In other media
Superman and Superman II
General Zod appears in Superman: The Movie and Superman II, portrayed by actor Terence Stamp. He is a pathologically arrogant and pompous aristocrat, almost bored with his incredible powers and disappointed with the ease of overtaking Earth. He is also portrayed as a super-powered psychopath, especially in the "Richard Donner Cut", which includes a scene where Zod is shown laughing while using an Armalite AR-10 to shoot soldiers in the White House, despite possessing superpowers. He is eventually defeated when Superman lures Zod and his allies to the Fortress after reprogramming a chamber designed to remove Kryptonian powers so that the red sunlight it generates will be reflected outward into the rest of the Fortress rather than into the chamber, allowing Superman to retain his powers while depriving Zod of his. In the Richard Donner cut, it was shown that Superman went backwards in time again to prevent Zod and his followers from escaping from the Phantom Zone.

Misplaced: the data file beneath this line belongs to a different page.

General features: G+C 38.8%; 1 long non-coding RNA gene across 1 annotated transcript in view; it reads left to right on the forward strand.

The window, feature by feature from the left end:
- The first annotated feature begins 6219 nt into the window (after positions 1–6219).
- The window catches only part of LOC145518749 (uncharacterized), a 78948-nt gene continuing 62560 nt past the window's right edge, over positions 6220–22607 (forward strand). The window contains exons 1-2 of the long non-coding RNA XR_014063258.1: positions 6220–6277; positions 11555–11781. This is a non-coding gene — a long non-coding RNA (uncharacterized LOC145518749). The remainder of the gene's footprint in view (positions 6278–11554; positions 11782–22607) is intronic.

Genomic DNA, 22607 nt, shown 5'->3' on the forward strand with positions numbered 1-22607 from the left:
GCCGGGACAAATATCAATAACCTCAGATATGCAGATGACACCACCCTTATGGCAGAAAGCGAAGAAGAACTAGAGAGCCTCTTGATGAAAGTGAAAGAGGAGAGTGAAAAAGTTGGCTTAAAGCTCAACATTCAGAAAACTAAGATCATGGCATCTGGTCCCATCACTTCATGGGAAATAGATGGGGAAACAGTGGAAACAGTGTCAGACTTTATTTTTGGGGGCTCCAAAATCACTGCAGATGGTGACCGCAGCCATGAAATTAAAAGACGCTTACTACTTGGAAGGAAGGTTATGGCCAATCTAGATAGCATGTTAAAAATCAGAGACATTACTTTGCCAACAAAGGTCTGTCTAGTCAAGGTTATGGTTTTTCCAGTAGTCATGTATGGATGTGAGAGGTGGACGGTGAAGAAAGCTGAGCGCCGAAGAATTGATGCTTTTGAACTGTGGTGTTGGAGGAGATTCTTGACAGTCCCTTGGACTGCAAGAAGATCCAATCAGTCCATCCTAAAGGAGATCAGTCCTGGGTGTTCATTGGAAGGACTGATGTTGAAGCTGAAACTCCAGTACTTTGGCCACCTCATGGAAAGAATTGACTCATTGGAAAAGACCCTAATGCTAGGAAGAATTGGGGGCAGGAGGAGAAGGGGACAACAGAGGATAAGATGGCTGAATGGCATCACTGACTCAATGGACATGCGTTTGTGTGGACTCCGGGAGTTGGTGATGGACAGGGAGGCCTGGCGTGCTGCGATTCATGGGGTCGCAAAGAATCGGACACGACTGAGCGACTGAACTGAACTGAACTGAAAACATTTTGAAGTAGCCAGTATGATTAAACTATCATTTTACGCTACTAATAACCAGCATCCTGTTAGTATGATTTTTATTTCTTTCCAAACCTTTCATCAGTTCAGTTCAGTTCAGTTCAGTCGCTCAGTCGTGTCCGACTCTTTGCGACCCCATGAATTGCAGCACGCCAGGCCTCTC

In 2009, issue #7 of the 15-story Superman: World of New Krypton copied this with the phrase "Kneel Before Kal-El" on the cover. Director Richard Lester inspired much of Zod (and company)'s destruction of downtown Metropolis. One scene involved his heat vision being reflected by Superman. Standing in front of a tanning-salon billboard, he comedically imprinted his silhouette over the bikini-clad figure; the rest of the poster charred. In a later scene, Superman knocks him to the street and grabs him by his hand and foot; he spins Zod violently then throws him miles away where he crashes through a neon Coca Cola billboard. This portrayal is rated #58 on Wizard magazine's "100 Greatest Villains of All Time" list. Zod is notably the only other villain to appear in the film series originating from the comics beyond Lex Luthor.
Man of Steel